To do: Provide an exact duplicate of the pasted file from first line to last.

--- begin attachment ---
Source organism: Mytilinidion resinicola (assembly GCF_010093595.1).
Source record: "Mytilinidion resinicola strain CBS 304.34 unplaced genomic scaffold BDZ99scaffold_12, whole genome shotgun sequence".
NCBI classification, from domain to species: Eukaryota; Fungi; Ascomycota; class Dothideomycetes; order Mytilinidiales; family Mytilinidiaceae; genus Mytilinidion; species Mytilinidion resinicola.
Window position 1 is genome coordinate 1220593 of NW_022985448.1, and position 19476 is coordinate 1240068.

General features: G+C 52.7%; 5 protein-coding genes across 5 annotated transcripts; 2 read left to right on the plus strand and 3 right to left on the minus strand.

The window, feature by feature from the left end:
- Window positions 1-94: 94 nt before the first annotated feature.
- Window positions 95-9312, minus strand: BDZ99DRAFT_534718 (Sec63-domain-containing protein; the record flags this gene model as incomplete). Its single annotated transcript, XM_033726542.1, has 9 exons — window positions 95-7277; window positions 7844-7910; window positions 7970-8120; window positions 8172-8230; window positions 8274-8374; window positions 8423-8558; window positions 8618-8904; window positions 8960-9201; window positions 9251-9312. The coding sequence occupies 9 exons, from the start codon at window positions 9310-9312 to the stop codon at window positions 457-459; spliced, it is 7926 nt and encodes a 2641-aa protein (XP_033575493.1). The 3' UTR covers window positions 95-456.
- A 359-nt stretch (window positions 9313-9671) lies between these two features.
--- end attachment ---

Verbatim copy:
Source organism: Mytilinidion resinicola (assembly GCF_010093595.1).
Source record: "Mytilinidion resinicola strain CBS 304.34 unplaced genomic scaffold BDZ99scaffold_12, whole genome shotgun sequence".
NCBI classification, from domain to species: Eukaryota; Fungi; Ascomycota; class Dothideomycetes; order Mytilinidiales; family Mytilinidiaceae; genus Mytilinidion; species Mytilinidion resinicola.
Window position 1 is genome coordinate 1220593 of NW_022985448.1, and position 19476 is coordinate 1240068.

General features: G+C 52.7%; 5 protein-coding genes across 5 annotated transcripts; 2 read left to right on the plus strand and 3 right to left on the minus strand.

The window, feature by feature from the left end:
- Window positions 1-94: 94 nt before the first annotated feature.
- Window positions 95-9312, minus strand: BDZ99DRAFT_534718 (Sec63-domain-containing protein; the record flags this gene model as incomplete). Its single annotated transcript, XM_033726542.1, has 9 exons — window positions 95-7277; window positions 7844-7910; window positions 7970-8120; window positions 8172-8230; window positions 8274-8374; window positions 8423-8558; window positions 8618-8904; window positions 8960-9201; window positions 9251-9312. The coding sequence occupies 9 exons, from the start codon at window positions 9310-9312 to the stop codon at window positions 457-459; spliced, it is 7926 nt and encodes a 2641-aa protein (XP_033575493.1). The 3' UTR covers window positions 95-456.
- A 359-nt stretch (window positions 9313-9671) lies between these two features.